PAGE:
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Strokes of Genius
Rick Reilly
April 21, 1997
Overpowering a storied course and a stellar field, Tiger Woods heralded a new era in golf with an awesome 12-shot victory in the Masters
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April 21, 1997

Strokes Of Genius

Overpowering a storied course and a stellar field, Tiger Woods heralded a new era in golf with an awesome 12-shot victory in the Masters

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By day Woods went back to changing the world, one mammoth drive at a time, on a course that Nicklaus called "much harder than the one I played" when he delivered his 271.

What's weird is that this was the only Masters in history that began on the back nine on Thursday and ended on Saturday night. For the first nine holes of the tournament the three-time reigning U.S. Amateur champion looked very amateurish. He kept flinching with his driver, visiting many of Augusta's manicured forests, bogeying 1, 4, 8 and 9 and generally being much more about Woods than about Tigers. His 40 was by two shots the worst starting nine ever for a Masters winner.

But something happened to him as he walked to the 10th tee, something that separates him from other humans. He fixed his swing, right there, in his mind. He is nothing if not a quick study. In the six Augusta rounds he played as an amateur, he never broke par, mostly because he flew more greens than Delta with his irons and charged for birdie with his putter, often making bogey instead. This year, though, he realized he had to keep his approach shots below the hole and keep the leash on his putter. "We learned how to hit feeders," Cowan said. Woods figured out how to relax and appreciate the six-inch tap-in. (For the week he had zero three-putts.) And now, at the turn on Thursday, he realized he was bringing the club almost parallel to the ground on his backswing—"way too long for me"—so he shortened his swing right then and there.

He immediately grooved a two-iron down the 10th fairway and birdied the hole from 18 feet. Then he birdied the par-3 12th with a deft chip-in from behind the green and the 13th with two putts. He eagled the 15th with a wedge to four feet. When he finished birdie-par, he had himself a back-nine 30 for a two-under 70—your basic CPR nine. Woods was only three shots behind the first-day leader, John Huston, who moved in front at 18 by holing a five-iron from 180 yards for eagle and then dropped from sight the next day with a double-par beagle 10 on the 13th. Playing in the twosome ahead of Huston, Woods had eagled the same hole after hitting an eight-iron to 20 feet, vaulting into the outright lead, one he would never relinquish.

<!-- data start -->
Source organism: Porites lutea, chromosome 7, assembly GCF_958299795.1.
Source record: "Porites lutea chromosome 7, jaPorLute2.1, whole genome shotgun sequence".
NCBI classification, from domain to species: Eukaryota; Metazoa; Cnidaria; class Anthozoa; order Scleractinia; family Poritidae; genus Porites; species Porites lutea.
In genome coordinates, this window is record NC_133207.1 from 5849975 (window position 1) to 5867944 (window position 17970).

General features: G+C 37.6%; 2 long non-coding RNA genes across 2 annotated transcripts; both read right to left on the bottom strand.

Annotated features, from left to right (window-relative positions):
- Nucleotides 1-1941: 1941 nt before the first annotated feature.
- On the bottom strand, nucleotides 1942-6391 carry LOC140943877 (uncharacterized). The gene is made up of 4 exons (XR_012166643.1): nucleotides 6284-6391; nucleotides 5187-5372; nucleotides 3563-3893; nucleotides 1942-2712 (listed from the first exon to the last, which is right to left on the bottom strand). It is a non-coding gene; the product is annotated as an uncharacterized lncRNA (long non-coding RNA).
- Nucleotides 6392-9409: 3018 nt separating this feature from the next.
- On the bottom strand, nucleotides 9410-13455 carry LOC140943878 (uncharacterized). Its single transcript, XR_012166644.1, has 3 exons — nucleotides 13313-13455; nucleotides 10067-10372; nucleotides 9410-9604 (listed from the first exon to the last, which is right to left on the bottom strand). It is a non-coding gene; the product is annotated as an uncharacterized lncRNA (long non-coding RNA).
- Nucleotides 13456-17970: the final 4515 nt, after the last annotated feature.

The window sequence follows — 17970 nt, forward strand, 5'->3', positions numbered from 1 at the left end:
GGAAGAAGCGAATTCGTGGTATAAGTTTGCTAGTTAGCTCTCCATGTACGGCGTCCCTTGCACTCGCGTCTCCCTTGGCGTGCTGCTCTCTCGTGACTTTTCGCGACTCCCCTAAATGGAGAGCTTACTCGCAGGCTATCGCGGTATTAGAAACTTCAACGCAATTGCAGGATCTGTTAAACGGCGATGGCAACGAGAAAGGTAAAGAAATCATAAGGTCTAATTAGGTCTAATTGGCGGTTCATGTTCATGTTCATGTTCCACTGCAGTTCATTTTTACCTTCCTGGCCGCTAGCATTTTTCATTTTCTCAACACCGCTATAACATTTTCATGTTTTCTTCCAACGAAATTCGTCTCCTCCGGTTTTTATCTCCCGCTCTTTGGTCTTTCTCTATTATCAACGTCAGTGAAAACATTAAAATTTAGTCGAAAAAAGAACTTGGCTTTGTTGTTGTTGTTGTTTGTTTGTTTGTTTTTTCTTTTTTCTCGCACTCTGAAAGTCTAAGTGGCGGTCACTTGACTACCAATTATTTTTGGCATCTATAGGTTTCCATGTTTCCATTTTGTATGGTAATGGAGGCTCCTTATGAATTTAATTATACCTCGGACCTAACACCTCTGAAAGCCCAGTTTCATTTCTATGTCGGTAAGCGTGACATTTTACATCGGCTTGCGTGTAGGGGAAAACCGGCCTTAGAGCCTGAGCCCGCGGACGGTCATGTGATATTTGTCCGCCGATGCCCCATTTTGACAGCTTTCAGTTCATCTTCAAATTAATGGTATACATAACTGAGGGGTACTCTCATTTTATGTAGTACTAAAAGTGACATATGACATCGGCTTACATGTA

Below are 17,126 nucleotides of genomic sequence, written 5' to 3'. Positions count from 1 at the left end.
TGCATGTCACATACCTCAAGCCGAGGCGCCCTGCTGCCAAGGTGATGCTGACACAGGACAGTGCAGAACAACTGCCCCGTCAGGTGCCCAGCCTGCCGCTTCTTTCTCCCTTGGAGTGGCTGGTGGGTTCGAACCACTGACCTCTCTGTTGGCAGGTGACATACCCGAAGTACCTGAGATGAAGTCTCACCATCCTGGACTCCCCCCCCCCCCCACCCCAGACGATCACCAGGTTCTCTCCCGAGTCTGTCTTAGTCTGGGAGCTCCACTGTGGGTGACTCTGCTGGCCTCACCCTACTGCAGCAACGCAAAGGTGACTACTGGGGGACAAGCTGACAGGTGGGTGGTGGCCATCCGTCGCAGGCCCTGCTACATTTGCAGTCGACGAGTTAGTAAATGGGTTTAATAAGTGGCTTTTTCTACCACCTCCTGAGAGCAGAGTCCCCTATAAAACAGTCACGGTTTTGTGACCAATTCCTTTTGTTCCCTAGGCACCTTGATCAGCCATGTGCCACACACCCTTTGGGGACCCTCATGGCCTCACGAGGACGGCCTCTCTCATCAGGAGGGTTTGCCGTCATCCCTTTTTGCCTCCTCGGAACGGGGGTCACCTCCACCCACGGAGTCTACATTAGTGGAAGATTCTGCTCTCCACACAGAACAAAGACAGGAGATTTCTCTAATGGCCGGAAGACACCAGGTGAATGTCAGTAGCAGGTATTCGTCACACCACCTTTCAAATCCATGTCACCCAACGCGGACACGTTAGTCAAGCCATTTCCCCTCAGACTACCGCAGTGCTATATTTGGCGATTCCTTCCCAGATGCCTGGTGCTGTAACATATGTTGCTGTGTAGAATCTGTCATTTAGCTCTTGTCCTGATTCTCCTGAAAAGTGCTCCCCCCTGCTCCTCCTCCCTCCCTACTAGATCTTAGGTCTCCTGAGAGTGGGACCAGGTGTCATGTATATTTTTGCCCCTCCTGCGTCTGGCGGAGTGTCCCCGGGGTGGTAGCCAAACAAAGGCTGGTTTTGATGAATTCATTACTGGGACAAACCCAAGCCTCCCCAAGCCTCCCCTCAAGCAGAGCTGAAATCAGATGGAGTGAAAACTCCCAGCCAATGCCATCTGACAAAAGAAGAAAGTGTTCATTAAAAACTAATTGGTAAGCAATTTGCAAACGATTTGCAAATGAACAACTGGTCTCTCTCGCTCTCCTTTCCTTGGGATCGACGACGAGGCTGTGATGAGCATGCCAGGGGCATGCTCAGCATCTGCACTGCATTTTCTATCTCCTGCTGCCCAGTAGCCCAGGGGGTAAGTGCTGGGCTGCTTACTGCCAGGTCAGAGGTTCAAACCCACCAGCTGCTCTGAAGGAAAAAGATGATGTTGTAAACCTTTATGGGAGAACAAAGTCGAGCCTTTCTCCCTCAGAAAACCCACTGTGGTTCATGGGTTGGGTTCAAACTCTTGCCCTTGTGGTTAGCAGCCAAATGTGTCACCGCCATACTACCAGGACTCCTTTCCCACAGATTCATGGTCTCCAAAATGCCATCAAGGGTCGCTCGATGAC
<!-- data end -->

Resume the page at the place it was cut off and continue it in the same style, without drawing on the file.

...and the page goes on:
By Friday night you could feel the sea change coming. Woods's 66 was the finest round of the day, and his lead was three over Colin Montgomerie. Last year's two Goliaths in the Masters drama—Nick Faldo and Greg Norman—had blown the cut, Faldo 20 shots behind Woods and Norman 15. For Norman, even a pretournament session with motivational speaker Tony Robbins didn't help. Next year: Stuart Smalley. I'm good enough, I'm shark enough and, doggone it, people fear me! "I guess I should start hating this bloody place," Norman said as he left, "but I can't."

Saturday was nearly mystical. As the rest of the field slumped, Woods just kept ringing up birdies. He tripled his lead from three to nine with a bogeyless 65. You half expected him to walk across Rae's Creek. Even when Masters officials warned him for slow play on the 14th, he kept his head.

That night there was this loopiness, this giddy sense, even among the players, of needing to laugh in the face of something you never thought you'd see. A 21-year-old in his first major as a pro was about to obliterate every record, and it was almost too big a thought to be thunk. "I might have a chance," said Paul Stankowski, who trailed by 10, "if I make five or six birdies in the first two or three holes." After playing with Woods on Saturday, Montgomerie staggered in looking like a man who had seen a UFO. He plopped his weary meatiness into the interview chair and announced, blankly, "There is no chance. We're all human beings here. There's no chance humanly possible."

What about last year? he was asked, a reference to Norman's blowing a six-shot lead and losing the Masters to Faldo by five. "This is very different. Faldo's not lying second, for a start. And Greg Norman's not Tiger Woods."


Only 47-year-old Tom Kite, who would finish second in the same sense that Germany finished second in World War II, refused to give up. He was a schnauzer with his teeth locked on the tailpipe of a Greyhound bus as it was pulling into beltway traffic. How can you be so optimistic when Woods is leading by nine shots? "Well," said Kite, "we've got it down to single digits, don't we?"

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